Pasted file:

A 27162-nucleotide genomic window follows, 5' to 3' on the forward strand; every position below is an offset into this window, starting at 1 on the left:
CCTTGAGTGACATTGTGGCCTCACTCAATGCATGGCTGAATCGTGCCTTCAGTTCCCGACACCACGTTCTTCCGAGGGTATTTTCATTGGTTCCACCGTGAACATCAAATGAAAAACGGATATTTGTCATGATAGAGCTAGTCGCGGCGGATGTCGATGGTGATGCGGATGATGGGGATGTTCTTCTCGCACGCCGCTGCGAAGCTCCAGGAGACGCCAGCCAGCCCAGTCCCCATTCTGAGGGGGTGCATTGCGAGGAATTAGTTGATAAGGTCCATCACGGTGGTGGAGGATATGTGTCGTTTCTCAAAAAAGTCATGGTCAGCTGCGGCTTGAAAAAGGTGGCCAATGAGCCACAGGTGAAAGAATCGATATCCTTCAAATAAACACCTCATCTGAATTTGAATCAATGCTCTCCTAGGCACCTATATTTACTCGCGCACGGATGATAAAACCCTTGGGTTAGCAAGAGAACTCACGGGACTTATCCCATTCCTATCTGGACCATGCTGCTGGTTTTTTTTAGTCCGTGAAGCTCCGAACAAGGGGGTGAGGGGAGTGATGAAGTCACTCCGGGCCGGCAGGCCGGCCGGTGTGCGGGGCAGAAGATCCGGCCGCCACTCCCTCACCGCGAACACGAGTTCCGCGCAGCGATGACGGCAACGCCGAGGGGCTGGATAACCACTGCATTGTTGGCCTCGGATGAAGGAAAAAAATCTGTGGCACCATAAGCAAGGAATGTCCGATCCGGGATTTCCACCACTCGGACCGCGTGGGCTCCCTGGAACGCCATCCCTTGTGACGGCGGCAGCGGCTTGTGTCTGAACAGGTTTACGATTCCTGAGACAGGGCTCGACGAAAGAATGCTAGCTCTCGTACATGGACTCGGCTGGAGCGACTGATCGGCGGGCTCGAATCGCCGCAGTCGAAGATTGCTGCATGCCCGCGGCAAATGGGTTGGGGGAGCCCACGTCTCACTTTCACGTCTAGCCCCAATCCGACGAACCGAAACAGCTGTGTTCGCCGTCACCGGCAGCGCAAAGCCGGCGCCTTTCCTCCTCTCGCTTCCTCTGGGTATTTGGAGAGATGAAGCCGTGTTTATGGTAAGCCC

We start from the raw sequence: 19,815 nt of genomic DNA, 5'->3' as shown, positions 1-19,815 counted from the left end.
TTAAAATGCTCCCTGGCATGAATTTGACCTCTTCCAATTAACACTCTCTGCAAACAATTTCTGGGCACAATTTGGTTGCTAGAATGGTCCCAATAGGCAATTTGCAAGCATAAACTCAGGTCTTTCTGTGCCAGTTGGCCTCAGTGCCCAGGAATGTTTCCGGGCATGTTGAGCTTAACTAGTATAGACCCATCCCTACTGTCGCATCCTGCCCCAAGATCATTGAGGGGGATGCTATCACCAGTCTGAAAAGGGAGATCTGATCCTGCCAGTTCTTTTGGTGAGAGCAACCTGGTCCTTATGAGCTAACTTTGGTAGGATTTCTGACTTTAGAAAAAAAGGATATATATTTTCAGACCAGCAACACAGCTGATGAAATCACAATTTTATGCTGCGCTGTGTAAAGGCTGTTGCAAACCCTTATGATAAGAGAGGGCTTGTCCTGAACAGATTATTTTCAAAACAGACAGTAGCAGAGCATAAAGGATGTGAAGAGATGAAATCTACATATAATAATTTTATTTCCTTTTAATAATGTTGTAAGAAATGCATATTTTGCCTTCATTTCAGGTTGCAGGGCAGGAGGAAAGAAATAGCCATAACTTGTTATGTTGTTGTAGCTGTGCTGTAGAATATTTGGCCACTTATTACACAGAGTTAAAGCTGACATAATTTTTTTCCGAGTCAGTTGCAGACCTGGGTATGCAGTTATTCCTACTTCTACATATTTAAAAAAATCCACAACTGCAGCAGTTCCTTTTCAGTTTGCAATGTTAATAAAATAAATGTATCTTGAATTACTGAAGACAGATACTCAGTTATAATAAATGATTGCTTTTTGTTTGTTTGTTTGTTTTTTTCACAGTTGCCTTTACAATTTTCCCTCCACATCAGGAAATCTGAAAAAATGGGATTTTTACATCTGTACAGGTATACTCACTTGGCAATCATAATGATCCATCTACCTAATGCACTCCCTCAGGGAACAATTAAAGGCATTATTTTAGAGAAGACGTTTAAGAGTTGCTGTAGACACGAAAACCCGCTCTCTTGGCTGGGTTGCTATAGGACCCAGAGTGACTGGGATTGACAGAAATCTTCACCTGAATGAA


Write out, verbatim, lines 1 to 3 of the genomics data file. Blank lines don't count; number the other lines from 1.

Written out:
A 27162-nucleotide genomic window follows, 5' to 3' on the forward strand; every position below is an offset into this window, starting at 1 on the left:
CCTTGAGTGACATTGTGGCCTCACTCAATGCATGGCTGAATCGTGCCTTCAGTTCCCGACACCACGTTCTTCCGAGGGTATTTTCATTGGTTCCACCGTGAACATCAAATGAAAAACGGATATTTGTCATGATAGAGCTAGTCGCGGCGGATGTCGATGGTGATGCGGATGATGGGGATGTTCTTCTCGCACGCCGCTGCGAAGCTCCAGGAGACGCCAGCCAGCCCAGTCCCCATTCTGAGGGGGTGCATTGCGAGGAATTAGTTGATAAGGTCCATCACGGTGGTGGAGGATATGTGTCGTTTCTCAAAAAAGTCATGGTCAGCTGCGGCTTGAAAAAGGTGGCCAATGAGCCACAGGTGAAAGAATCGATATCCTTCAAATAAACACCTCATCTGAATTTGAATCAATGCTCTCCTAGGCACCTATATTTACTCGCGCACGGATGATAAAACCCTTGGGTTAGCAAGAGAACTCACGGGACTTATCCCATTCCTATCTGGACCATGCTGCTGGTTTTTTTTAGTCCGTGAAGCTCCGAACAAGGGGGTGAGGGGAGTGATGAAGTCACTCCGGGCCGGCAGGCCGGCCGGTGTGCGGGGCAGAAGATCCGGCCGCCACTCCCTCACCGCGAACACGAGTTCCGCGCAGCGATGACGGCAACGCCGAGGGGCTGGATAACCACTGCATTGTTGGCCTCGGATGAAGGAAAAAAATCTGTGGCACCATAAGCAAGGAATGTCCGATCCGGGATTTCCACCACTCGGACCGCGTGGGCTCCCTGGAACGCCATCCCTTGTGACGGCGGCAGCGGCTTGTGTCTGAACAGGTTTACGATTCCTGAGACAGGGCTCGACGAAAGAATGCTAGCTCTCGTACATGGACTCGGCTGGAGCGACTGATCGGCGGGCTCGAATCGCCGCAGTCGAAGATTGCTGCATGCCCGCGGCAAATGGGTTGGGGGAGCCCACGTCTCACTTTCACGTCTAGCCCCAATCCGACGAACCGAAACAGCTGTGTTCGCCGTCACCGGCAGCGCAAAGCCGGCGCCTTTCCTCCTCTCGCTTCCTCTGGGTATTTGGAGAGATGAAGCCGTGTTTATGGTAAGCCC

We start from the raw sequence: 19,815 nt of genomic DNA, 5'->3' as shown, positions 1-19,815 counted from the left end.